Princes come from all quarters to ask her hand, and on one and
all she imposes a condition. She says to them: "I know a riddle;
and I will marry anyone who answers it, and will bestow on him
all my possessions. But if a suitor cannot answer my question I
cut off his head and hang it on the battlements of the citadel."
The riddle she asks is, "What did the rose do to the cypress?"

'Now, when my son heard this tale, he fell in love with that
unseen girl, and he came to me lamenting and bewailing himself.
Nothing that I could say had the slightest effect on him. I
said: "Oh my son! if there must be fruit of this fancy of yours,
I will lead forth a great army against King Quimus. If he will
give you his daughter freely, well and good; and if not, I will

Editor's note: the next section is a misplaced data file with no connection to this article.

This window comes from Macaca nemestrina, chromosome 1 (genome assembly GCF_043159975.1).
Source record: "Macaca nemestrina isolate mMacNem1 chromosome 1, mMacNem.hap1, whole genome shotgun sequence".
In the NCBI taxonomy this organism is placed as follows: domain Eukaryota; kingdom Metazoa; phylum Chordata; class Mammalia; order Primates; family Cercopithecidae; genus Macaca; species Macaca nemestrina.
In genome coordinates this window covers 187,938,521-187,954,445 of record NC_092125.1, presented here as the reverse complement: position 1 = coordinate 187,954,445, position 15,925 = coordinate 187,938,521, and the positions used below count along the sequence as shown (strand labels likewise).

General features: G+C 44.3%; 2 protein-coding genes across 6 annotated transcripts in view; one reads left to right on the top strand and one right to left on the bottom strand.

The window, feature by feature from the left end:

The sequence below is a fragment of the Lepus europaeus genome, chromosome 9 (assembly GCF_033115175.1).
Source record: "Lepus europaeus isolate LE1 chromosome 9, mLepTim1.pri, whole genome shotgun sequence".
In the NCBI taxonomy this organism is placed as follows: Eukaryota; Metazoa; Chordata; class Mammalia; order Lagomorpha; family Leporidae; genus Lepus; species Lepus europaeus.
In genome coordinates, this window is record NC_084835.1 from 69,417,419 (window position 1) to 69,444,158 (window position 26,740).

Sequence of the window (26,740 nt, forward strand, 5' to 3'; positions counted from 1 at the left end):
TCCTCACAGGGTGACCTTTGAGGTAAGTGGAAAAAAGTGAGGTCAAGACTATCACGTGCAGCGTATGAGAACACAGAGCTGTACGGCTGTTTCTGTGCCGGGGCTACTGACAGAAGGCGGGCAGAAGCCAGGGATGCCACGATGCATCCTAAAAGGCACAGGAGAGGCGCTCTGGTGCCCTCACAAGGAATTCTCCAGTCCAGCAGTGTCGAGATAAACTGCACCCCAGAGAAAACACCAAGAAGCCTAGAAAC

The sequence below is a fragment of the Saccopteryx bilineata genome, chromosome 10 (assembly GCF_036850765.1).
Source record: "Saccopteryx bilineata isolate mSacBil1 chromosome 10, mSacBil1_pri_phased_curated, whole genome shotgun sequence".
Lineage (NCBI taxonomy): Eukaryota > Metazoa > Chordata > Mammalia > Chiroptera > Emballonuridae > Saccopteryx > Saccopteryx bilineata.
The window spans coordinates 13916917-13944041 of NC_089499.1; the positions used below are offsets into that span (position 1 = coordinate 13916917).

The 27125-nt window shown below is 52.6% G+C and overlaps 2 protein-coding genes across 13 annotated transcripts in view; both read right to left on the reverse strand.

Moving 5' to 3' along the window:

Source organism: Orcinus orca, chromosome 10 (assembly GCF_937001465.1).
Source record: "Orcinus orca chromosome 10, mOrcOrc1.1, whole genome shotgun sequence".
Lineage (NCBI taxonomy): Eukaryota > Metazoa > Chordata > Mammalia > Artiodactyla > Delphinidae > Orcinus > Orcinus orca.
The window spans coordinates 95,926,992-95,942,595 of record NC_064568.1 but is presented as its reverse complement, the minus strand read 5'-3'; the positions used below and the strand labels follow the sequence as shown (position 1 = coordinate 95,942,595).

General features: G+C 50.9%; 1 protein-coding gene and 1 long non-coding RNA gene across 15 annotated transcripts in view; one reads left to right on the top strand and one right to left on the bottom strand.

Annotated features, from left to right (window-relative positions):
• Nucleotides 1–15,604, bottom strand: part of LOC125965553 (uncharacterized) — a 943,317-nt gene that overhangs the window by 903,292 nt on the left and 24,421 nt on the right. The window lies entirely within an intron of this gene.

ravage his kingdom and bring her away by force." This plan did
not please him; he said: "It is not right to lay a kingdom waste
and to destroy a palace so that I may attain my desire. I will
go alone; I will answer the riddle, and win her in this way." At
last, out of pity for him, I let him go. He reached the city of
King Quimus. He was asked the riddle and could not give the true
answer; and his head was cut off and hung upon the battlements.
Then I mourned him in black raiment for forty days.

After this another and another of my sons were seized by the same
desire, and in the end all my seven sons went, and all were
killed. In grief for their death I have abandoned my throne, and
I abide here in this desert, withholding my hand from all State
business and wearing myself away in sorrow.'

Prince Tahmasp listened to this tale, and then the arrow of love
for that unseen girl struck his heart also. Just at this moment
of his ill-fate his people came up, and gathered round him like